Whether you’re onboarding new team members or getting people to collaborate across departments, it’s important to find an energizing way to spark conversation. Icebreakers are activities and games designed to encourage participants to share something about themselves and get more comfortable interacting with one another. Below are some ideas for warming up your remote team and gearing up for a productive meeting.
7 creative ideas for remote icebreakers
1. Two truths and a lie
Games are effective icebreakers because they’re active and engaging and help start the meeting on a positive, playful note. Two truths and a lie is a challenge that tests just how well your team knows one another.
In this game, everyone makes three statements about themselves—but only two of them should be true. The rest of the team votes on which of the three they think is the lie. The person giving the facts should choose three that all sound plausible so the lie is difficult to figure out.
This icebreaker is great for both new and established team members since everyone gets to learn a few fun facts about one another’s life outside of work. Sharing stories about a surprising true statement and explaining why a person chose a particular fake fact gives additional insight into their personality and history, so everyone gets a better understanding of their colleagues.
2. Scavenger hunt
For a more active take on the icebreaker, create a scavenger hunt for items your team is likely to find around their home. The goal is for players to find an object that matches a particular category and bring it back to their chair and show it to the rest of the team. Categories can be based on particular colors, common household objects, or open-ended categories that encourage people to share why they chose the item.
Depending on how much time is available, you can have everyone search for items within the same category or split players into teams to see who can complete a list of categories the fastest.
3. Opening questions
Not all icebreaker activities have to be lengthy games. Providing an initial prompt question can be a personal, engaging way to open a weekly meeting, especially around weekends or holidays. Open up one question to the entire team and encourage people to share:
- What was everyone’s activity during their time off?
- What is everyone thankful for during the holidays?
- Did anyone travel, and where did they go?
During other times of the year, the questions can be more general, such as asking what everyone’s favorite book is or about a goal they hope to accomplish outside of work. These questions help drive conversations about people’s hobbies and interests to build more meaningful bonds between team members.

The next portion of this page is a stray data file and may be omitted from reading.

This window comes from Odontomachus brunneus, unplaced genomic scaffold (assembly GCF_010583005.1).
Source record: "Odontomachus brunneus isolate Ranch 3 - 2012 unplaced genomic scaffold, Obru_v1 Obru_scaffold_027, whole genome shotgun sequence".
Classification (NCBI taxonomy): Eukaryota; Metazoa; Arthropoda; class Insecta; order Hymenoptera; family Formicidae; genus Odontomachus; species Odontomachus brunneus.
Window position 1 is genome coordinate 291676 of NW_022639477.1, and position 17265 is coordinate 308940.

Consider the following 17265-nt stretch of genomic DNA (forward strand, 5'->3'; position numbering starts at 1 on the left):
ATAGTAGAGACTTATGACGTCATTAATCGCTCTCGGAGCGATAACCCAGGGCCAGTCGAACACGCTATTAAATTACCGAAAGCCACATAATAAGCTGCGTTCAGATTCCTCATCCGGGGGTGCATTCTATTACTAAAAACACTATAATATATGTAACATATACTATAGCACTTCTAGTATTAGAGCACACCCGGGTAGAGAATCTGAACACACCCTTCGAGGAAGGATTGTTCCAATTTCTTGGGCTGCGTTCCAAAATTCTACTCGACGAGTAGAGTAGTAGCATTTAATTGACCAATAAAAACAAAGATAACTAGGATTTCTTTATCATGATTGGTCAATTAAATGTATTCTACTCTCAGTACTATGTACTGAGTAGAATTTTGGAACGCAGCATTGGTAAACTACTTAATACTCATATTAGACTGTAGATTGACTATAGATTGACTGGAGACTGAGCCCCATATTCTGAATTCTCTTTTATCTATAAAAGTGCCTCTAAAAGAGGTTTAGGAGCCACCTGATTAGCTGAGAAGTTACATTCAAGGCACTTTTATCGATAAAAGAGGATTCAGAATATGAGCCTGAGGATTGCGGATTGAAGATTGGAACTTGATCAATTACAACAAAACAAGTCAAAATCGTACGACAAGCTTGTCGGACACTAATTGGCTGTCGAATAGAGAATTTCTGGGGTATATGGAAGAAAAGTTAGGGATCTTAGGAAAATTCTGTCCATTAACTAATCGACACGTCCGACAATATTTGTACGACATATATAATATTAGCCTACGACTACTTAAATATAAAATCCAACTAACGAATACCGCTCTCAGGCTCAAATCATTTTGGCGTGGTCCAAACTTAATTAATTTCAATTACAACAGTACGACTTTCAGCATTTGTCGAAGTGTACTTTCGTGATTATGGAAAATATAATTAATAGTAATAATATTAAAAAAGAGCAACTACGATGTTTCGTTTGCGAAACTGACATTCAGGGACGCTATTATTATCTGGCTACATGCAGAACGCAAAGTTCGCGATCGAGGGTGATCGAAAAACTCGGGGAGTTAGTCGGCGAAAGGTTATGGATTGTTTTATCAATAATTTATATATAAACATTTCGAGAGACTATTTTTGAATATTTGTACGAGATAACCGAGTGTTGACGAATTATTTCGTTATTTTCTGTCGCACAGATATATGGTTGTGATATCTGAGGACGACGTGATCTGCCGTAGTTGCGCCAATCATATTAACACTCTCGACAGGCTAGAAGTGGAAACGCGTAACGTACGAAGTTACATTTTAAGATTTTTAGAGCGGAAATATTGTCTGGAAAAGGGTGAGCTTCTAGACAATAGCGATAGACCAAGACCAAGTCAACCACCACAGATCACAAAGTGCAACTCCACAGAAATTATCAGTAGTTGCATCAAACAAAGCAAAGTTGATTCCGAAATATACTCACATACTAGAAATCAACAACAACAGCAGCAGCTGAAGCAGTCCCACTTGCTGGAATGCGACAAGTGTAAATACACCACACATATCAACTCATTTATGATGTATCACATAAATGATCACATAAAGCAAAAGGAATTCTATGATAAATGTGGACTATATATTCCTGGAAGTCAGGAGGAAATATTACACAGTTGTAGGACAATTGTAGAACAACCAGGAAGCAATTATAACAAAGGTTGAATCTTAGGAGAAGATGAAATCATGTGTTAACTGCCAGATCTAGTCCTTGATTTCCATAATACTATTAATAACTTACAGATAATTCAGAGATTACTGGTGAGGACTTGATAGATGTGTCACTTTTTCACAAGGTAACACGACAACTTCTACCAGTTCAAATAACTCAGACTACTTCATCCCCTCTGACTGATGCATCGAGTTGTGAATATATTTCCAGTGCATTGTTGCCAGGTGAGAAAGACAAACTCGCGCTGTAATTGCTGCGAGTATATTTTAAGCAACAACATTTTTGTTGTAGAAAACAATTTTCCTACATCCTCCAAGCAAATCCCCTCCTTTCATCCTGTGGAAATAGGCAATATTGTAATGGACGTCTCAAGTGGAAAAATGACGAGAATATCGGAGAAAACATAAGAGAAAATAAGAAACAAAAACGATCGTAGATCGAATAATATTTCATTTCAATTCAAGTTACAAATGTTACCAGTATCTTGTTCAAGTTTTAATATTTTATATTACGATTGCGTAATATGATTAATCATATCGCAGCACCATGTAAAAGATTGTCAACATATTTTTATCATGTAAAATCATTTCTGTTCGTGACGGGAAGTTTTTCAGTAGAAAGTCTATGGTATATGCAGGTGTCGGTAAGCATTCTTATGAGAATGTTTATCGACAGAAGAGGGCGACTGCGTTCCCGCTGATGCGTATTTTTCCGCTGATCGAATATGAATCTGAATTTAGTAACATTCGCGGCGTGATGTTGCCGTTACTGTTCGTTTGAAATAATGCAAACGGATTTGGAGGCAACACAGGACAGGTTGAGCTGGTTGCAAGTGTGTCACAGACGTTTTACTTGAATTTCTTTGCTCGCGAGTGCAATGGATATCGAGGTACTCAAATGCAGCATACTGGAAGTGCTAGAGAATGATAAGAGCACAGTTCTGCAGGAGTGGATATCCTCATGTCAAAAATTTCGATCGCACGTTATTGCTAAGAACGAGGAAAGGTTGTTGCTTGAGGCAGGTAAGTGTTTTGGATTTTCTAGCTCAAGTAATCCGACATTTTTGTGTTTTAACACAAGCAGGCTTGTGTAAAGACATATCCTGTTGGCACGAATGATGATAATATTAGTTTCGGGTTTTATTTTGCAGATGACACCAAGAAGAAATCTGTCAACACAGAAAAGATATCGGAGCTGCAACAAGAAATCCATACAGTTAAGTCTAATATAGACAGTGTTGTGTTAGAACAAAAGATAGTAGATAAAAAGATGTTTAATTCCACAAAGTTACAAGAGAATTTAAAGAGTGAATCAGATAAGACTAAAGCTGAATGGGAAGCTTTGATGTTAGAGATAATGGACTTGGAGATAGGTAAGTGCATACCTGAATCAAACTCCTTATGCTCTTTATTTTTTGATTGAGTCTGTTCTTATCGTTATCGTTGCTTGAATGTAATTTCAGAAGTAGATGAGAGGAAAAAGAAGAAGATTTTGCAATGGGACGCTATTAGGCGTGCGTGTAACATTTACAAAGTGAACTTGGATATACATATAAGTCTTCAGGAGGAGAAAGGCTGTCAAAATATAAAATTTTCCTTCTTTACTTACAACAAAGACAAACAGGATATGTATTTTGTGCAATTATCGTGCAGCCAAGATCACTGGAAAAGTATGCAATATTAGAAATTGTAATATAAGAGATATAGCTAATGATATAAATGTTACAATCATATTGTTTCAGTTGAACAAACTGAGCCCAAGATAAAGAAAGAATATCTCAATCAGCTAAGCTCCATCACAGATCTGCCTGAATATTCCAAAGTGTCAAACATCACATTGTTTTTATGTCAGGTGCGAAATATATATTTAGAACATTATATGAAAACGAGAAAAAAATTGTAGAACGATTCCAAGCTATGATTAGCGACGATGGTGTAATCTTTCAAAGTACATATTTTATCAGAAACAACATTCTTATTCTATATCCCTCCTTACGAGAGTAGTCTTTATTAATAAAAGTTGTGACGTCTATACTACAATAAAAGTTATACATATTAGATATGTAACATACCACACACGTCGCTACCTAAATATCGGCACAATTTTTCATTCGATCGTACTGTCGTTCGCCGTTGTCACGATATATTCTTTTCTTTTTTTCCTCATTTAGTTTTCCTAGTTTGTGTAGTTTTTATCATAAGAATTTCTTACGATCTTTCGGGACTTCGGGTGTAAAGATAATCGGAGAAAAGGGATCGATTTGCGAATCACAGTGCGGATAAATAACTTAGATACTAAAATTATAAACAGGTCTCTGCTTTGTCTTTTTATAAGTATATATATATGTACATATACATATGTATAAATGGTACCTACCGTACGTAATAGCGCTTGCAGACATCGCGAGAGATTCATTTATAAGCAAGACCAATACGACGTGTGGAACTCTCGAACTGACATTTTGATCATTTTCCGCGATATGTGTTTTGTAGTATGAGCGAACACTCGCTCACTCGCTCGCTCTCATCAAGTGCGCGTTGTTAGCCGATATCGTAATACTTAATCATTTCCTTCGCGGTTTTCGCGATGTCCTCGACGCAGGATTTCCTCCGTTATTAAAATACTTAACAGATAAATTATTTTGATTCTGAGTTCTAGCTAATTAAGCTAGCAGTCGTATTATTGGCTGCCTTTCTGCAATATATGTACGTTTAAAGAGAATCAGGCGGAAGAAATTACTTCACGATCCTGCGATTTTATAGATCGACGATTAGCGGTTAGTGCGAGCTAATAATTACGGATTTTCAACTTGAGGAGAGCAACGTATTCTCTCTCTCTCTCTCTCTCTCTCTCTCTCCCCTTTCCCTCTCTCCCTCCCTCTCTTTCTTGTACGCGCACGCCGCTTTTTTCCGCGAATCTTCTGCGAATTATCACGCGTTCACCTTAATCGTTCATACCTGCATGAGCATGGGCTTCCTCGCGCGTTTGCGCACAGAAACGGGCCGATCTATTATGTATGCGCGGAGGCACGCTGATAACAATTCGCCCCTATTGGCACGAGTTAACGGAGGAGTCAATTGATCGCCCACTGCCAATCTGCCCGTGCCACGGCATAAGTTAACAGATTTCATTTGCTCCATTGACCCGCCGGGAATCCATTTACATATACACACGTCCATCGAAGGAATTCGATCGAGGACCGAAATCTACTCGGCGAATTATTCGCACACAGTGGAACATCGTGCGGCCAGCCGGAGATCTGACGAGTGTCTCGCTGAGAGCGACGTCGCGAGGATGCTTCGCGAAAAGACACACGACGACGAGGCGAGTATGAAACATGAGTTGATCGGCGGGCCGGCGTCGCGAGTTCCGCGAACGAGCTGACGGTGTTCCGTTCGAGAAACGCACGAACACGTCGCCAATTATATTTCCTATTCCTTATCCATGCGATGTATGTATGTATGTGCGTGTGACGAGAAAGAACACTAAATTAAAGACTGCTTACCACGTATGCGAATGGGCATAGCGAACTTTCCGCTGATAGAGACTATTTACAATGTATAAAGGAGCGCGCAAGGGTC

4. Virtual background themes
Sometimes, an icebreaker is just about allowing people to be silly and loosen up. One fun option is to ask everyone to come into the meeting with a themed background for their video. Most virtual meeting platforms allow users to change their backgrounds or add filters and special effects. Give team members free rein to showcase their interests, hobbies, and pop culture favorites. Some themes to start with include:
- A place that is meaningful to you
- A picture that shows who you want to be in your wildest dreams
- A favorite film, TV, or comic book character
5. Challenge sharing
Sharing and finding common ground in failures and successes is important for any team. Give people opportunities to share a current challenge they’re facing with their work or one they successfully overcame. People seeking advice can get feedback from team members who may have tackled similar challenges in the past.
These types of sharing activities help foster an environment where colleagues can talk about failures openly to learn from them without judgment. This helps people realize they are not alone in the challenges they face.
6. Virtual social hours
This icebreaker is normally run independently of a typical meeting. The idea is to schedule a tea or coffee break where colleagues can converse about anything to develop rapport with one another. This can also help foster a feeling of belonging if team members are working alone most of the time and provide a good opportunity during the workday to unwind and reduce stress.
7. Virtual whiteboards
Not everyone is going to be a fan of jumping into a conversation during a team meeting and being the center of attention. Using a virtual whiteboard is one way to increase engagement while refraining from putting a lot of pressure on more introverted team members. The solution? Drawing! It might sound surprising, but having the group draw how they are feeling that day can be an effective way of connecting with one another.
This activity helps team members convey how they’re feeling going into the meeting and find some common ground with others who might be feeling the same way or in a position to be supportive. Drawing leaves room for creativity, which can help boost people’s moods and enable them to work through challenges.
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